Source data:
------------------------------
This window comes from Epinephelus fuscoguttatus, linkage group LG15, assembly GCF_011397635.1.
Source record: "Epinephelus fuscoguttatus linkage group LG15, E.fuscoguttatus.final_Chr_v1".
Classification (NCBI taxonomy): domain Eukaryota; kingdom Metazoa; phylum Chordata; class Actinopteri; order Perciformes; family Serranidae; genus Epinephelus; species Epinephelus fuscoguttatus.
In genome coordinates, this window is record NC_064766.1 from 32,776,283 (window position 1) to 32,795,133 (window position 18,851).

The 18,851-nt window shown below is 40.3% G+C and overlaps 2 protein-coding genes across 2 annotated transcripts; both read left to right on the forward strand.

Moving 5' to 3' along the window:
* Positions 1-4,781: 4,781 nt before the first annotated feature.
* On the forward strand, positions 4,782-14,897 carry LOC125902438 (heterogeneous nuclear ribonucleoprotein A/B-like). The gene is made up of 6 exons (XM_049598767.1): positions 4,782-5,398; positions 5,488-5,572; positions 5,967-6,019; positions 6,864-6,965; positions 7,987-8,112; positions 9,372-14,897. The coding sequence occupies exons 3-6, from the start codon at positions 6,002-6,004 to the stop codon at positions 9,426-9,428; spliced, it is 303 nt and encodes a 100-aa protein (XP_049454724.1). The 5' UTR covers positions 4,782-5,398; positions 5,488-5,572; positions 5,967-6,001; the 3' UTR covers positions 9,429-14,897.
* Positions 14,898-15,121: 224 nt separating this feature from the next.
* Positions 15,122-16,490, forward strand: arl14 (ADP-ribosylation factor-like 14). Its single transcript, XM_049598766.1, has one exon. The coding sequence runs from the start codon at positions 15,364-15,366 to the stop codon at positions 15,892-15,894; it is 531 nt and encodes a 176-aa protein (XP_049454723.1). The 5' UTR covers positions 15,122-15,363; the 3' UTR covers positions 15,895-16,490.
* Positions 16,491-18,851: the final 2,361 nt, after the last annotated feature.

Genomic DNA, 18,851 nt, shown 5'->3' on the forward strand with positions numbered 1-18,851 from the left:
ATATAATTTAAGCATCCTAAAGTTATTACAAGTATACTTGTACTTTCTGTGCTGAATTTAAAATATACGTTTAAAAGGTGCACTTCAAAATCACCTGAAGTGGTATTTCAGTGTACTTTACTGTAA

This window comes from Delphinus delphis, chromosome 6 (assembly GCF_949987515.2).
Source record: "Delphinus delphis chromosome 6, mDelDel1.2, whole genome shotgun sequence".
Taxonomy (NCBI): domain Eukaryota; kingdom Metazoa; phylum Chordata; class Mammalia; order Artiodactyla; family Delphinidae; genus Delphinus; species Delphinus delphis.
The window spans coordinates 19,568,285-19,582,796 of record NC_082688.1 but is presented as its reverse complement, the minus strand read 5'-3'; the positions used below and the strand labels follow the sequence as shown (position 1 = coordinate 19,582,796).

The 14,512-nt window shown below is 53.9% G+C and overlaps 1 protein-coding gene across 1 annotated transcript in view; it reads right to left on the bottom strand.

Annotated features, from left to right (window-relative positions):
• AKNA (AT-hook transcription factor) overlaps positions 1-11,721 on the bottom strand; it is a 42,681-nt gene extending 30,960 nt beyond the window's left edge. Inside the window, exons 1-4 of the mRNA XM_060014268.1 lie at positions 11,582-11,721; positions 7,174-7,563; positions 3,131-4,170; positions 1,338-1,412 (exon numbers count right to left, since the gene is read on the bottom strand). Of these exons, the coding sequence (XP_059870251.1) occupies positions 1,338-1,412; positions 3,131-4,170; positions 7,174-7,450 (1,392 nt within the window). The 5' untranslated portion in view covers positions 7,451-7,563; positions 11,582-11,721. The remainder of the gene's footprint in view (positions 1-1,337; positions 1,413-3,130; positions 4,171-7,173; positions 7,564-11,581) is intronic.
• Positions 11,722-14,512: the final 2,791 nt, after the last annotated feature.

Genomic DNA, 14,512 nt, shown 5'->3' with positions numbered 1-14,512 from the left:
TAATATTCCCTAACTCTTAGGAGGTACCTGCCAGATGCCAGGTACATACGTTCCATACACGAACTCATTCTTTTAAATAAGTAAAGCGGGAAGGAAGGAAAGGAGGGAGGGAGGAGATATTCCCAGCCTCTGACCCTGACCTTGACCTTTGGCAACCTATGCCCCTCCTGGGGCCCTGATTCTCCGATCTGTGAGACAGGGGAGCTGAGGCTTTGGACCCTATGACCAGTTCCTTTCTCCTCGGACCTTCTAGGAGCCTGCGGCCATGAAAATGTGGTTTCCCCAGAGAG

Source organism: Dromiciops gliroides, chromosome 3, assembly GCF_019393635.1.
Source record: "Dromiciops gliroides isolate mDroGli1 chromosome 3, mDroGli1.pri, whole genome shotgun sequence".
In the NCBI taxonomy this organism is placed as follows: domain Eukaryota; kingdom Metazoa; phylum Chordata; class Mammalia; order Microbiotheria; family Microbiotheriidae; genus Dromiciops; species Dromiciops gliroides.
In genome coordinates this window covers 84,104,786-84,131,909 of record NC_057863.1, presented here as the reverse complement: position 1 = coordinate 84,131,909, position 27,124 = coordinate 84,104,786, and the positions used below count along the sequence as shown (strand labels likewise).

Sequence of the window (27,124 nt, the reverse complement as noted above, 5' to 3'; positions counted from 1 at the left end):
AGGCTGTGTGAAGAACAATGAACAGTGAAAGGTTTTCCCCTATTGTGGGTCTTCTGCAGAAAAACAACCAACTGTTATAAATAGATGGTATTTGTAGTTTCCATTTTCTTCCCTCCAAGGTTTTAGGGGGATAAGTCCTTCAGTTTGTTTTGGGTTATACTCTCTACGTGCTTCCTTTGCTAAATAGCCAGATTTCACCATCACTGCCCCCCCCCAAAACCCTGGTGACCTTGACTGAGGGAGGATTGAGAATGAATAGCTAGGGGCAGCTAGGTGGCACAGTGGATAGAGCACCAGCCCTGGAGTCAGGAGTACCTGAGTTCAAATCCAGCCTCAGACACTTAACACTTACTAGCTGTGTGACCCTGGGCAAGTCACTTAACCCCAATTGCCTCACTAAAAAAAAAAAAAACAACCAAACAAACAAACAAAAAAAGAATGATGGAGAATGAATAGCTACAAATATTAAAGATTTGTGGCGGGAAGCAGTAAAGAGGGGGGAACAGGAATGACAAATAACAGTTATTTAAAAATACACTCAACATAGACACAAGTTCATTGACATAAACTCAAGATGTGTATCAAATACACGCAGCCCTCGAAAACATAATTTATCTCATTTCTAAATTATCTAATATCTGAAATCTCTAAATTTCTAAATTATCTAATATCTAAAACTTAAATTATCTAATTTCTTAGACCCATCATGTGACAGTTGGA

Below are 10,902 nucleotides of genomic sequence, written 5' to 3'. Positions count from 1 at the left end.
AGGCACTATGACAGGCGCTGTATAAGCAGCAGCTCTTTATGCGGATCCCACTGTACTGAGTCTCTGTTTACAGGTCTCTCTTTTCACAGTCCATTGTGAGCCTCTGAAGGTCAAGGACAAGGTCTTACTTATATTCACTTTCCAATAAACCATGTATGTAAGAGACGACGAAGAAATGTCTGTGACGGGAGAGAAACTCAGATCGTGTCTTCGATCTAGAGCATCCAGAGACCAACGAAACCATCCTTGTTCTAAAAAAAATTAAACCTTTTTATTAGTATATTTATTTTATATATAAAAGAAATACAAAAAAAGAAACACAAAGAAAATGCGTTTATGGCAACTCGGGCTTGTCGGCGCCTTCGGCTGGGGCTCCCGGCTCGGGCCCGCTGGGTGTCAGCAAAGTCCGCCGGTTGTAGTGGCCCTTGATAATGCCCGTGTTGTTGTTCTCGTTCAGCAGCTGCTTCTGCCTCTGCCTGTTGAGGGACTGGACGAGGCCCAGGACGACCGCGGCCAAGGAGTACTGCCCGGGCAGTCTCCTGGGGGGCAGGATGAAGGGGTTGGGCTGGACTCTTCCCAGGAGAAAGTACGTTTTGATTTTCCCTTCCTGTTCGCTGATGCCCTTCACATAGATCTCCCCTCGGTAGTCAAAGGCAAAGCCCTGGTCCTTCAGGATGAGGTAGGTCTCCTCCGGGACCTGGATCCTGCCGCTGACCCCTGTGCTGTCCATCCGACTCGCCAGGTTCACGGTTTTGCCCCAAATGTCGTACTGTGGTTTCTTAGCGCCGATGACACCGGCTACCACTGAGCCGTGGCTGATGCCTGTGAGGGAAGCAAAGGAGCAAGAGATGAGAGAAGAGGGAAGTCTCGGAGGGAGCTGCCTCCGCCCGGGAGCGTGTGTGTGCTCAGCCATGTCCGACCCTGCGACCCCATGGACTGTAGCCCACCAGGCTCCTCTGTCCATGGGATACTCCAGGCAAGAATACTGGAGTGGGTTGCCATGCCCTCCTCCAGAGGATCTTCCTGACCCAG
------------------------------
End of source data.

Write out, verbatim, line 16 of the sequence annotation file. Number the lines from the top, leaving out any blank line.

Taxonomy (NCBI): domain Eukaryota; kingdom Metazoa; phylum Chordata; class Mammalia; order Artiodactyla; family Delphinidae; genus Delphinus; species Delphinus delphis.